Friday, December 7, 2007

Well, it finally happened

A single-hull tanker spilled.

Freight Derivatives Surge After South Korea Oil Spill
By Alaric Nightingale
Dec. 7 (Bloomberg)

Forward freight agreements, contracts that traders buy and sell to bet on the future cost of shipping crude oil, surged after a single-hull tanker was involved in the worst spill in South Korea's history.

Contracts for January climbed as much as 8 percent while those for the first the three months of next year advanced 7 percent, according to Ben Goggin, head of tanker FFAs at SSY Futures Ltd. in London.

``All my sellers from yesterday have turned buyers this morning,'' he said by telephone today. ``This could push rates much higher.''

The Hebei Spirit spilt 10,500 metric tons of crude oil about 5 kilometers (3.1 miles) off the coast of South Korea after it was struck by a crane on a barge. Should South Korea respond by banning such single-hull ships from its waters, it would be ``tremendous'' for the tanker market, Per Mansson, a shipbroker at Nor Ocean Stockholm AB, said in an e-mailed note today.

Modern tankers are fitted with two hulls to cut the risk of an oil spill and usually cost more to hire.

Contracts that indicate the cost of shipping crude in January climbed to 140 Worldscale points, from 130 yesterday, Goggin said. FFAs for the first quarter of next year rose to 120 Worldscale points from 112 points.

$108,000 a Day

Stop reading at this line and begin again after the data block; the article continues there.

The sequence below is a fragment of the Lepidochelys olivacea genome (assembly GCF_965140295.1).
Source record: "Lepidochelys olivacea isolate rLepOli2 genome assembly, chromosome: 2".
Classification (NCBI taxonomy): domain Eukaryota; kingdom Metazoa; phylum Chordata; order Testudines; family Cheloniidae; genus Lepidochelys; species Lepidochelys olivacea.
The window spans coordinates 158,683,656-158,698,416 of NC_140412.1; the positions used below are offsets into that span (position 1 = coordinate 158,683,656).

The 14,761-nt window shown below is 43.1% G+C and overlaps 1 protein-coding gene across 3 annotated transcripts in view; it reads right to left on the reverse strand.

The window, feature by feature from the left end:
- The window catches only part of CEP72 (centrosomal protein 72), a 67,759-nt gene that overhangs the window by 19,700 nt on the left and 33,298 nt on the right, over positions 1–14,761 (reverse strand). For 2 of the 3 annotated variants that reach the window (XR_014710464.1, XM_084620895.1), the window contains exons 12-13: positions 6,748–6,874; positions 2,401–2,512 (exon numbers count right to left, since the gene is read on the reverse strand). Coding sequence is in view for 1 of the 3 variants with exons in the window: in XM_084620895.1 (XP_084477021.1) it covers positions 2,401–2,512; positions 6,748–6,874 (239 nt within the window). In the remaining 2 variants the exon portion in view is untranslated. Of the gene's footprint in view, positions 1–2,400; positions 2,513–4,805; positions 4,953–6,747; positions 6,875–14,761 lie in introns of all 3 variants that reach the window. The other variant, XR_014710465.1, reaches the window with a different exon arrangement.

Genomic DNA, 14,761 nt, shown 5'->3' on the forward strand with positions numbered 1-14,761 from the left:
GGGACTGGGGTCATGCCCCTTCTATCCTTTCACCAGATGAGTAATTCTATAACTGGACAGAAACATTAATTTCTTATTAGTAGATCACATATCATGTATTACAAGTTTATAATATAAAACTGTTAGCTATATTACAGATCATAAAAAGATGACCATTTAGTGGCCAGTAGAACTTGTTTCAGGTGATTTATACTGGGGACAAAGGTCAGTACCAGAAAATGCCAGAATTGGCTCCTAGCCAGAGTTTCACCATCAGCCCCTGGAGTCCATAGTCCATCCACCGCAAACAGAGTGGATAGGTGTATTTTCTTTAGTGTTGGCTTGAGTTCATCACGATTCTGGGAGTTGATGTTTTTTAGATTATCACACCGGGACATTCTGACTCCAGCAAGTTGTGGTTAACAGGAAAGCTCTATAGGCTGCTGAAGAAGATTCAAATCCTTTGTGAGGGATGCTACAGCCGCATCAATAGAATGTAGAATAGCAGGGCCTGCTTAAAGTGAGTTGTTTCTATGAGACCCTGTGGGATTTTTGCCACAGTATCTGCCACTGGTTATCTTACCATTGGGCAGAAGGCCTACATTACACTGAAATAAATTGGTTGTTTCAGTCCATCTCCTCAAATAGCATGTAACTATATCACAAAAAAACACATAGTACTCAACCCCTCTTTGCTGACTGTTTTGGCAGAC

Worldscale points are a percentage of a nominal rate, or flat rate, for more than 320,000 specific routes. Flat rates for every voyage, quoted in U.S. dollars a ton, are revised annually by the Worldscale Association in London to reflect changing fuel costs, port tariffs and exchange rates.

Based on 2007 flat rates, owners of very large crude carriers, or VLCCs, would earn about $108,000 a day for leasing out vessels at a rate of 140 Worldscale points, a formula from Oslo-based shipbroker RS Platou AS and marine-fuel prices compiled by Bloomberg showed. Earnings will turn out to be higher than that because 2008's flat rates will be raised to reflect this year's record refueling costs.

``If it's proved that a double hull would have avoided the spill, then I think it will have huge ramifications,'' Charlie Fowle, a director at Galbraith's Ltd., a London-based shipbroker, said in an interview. ``Everybody will be clamoring for double- hulls.''

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